Demetrio made us sign a bunch of contracts – and here I was thinking that signing things was only for adults! Then class began and we had to draw picture after picture of a model; in total I drew 16 sketches in one day… We focused on 2-5 minute quick sketches of a model. Below are some pictures of my work:        sketches

Below is one that didn’t turn out so well. (The legs are too thick and aren’t shaped correctly.) I think it’s very important to learn from your mistakes, that’s why I’ve included it for you to see.         oops-legs

When I left for the day, I was so ecstatic that I was finally getting some great instruction. Stay tuned for more as I tackle my homework next…


Argo Tea, by Arden

Take a Deep breath in and a deep breath out. Clear your mind for a moment and just picture walking into this tea shop excited and eager. Your eyes roll from left to right, up and down walking into a force of positive energy.Screen Shot 2016-04-17 at 7.37.08 PMHeading over towards the left is the wall of teas pulling you in to get a better look. I adore this wall of tea, giving options. You spin around and spot samples. Free samples! Who could resit? So you choose the one of your choosing, with a deep breath in deep breath out you lift the cup to your lips and do that thing, that thing you do when you’re tasting something- and it’s refreshing.Screen Shot 2016-04-17 at 7.37.24 PMNow you’re waiting on line observing the shop, reading the different signs. Looking at the different people, absorbing the environment around you. You catch eye contact with the barista. With a deep breath in and a deep breath out you tell her what you would like. (If you need a recommendation my regular is the the hazelnut chi packed with a rich taste of black tea and Indian spices and herbs. I also get a green tea vegan muffin and a flax seed bar. this fills me up for my class so the last thing I have to worry about is being hungry.)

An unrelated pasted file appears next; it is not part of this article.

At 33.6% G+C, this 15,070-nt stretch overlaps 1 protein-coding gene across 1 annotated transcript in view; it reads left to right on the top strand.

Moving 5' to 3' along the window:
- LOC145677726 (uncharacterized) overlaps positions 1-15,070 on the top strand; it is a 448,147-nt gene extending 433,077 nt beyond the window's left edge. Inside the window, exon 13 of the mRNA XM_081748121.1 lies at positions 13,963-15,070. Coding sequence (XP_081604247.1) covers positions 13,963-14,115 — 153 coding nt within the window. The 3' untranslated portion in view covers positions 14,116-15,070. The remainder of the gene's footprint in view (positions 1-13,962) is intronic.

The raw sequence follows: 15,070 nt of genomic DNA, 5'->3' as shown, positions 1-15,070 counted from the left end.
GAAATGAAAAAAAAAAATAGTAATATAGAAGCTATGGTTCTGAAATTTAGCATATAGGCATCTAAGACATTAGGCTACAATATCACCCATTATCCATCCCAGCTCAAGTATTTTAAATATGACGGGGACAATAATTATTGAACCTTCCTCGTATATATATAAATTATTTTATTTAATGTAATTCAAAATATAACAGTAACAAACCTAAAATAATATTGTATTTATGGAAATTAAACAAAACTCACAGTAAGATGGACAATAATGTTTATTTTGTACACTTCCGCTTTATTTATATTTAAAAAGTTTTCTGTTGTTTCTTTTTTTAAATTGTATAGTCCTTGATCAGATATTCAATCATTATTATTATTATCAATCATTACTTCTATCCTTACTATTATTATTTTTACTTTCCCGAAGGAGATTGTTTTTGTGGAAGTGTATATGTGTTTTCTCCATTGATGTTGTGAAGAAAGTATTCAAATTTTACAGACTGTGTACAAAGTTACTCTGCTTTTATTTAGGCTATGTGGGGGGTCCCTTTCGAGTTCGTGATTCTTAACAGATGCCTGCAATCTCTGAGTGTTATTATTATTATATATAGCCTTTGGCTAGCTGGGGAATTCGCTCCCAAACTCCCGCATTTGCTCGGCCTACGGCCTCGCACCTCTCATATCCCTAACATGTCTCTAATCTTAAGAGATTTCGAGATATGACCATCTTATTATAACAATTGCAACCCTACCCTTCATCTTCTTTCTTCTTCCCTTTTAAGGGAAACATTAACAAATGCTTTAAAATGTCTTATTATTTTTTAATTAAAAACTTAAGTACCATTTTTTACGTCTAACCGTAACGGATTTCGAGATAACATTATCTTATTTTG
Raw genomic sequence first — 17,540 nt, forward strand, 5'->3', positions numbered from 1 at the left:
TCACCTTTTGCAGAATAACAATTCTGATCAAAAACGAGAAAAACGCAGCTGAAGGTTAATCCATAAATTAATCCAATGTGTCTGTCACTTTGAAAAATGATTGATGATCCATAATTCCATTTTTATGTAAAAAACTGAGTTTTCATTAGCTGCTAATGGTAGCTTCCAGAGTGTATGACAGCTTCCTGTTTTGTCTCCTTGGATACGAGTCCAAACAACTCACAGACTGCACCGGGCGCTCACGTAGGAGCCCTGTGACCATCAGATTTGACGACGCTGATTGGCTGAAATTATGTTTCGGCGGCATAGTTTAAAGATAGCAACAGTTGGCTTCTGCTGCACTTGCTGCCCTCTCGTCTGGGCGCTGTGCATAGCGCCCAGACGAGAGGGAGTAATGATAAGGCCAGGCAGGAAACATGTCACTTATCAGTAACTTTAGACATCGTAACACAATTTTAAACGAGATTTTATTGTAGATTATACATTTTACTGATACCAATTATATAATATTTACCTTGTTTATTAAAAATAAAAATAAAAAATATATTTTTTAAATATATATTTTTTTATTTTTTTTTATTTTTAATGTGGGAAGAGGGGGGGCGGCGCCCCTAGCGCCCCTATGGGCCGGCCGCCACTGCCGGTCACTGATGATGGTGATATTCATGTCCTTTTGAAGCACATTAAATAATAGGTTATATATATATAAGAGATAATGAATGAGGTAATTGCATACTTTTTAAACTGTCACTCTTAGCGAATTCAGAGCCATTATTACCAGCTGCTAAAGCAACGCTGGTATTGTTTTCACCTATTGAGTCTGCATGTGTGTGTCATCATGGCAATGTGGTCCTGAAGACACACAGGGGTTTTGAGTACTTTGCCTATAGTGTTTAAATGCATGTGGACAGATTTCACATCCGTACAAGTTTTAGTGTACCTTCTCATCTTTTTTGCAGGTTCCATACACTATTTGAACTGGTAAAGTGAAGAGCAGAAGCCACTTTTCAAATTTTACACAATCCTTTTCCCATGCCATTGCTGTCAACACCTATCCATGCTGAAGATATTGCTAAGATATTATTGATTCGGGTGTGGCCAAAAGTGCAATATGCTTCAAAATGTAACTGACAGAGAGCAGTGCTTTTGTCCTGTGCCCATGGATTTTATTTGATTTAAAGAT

Screen Shot 2016-04-17 at 7.38.16 PM

I hope your still with me because now the rest is up to you, for you to go and try it out. If you have never been to Argo Tea before I hope this post gets you hooked! It really is a humble place to go, enjoy a cup of tea while you work or just relax. The best part is it’s just a block down from FIT.


Screen Shot 2016-03-28 at 2.19.54 PM


Practice Makes Perfect

This week in Drawing in Life, we focused on the breakdown of drawing drapery on the model, aka a clothed model. Here are some tips that I’ve picked up on that have been helpful in my drawing this week:
1. I don’t know how many of you guys have taken geometry classes before but the first step in drawing drapery is breaking down the folds and shadows in the cloth into geometric shapes, for the most part triangles. Pressing the side of a stick of charcoal is a great way to make straight lines for triangles.
2. Focus more on the model and what you are viewing than on how the drawing looks initially. There is always time to go back and add detail to a drawing once the outline is drawn in.
3. A chamois cloth or a paper towel can be used interchangeably to get shading between folds in clothing. If a paper towel is being used, fold the paper towel into a desired size and use an edge to shade, pressing the paper towel against the page and dragging in the direction that you are shading.

Drapery Model

Drapery Model

Drapery on the model drawing example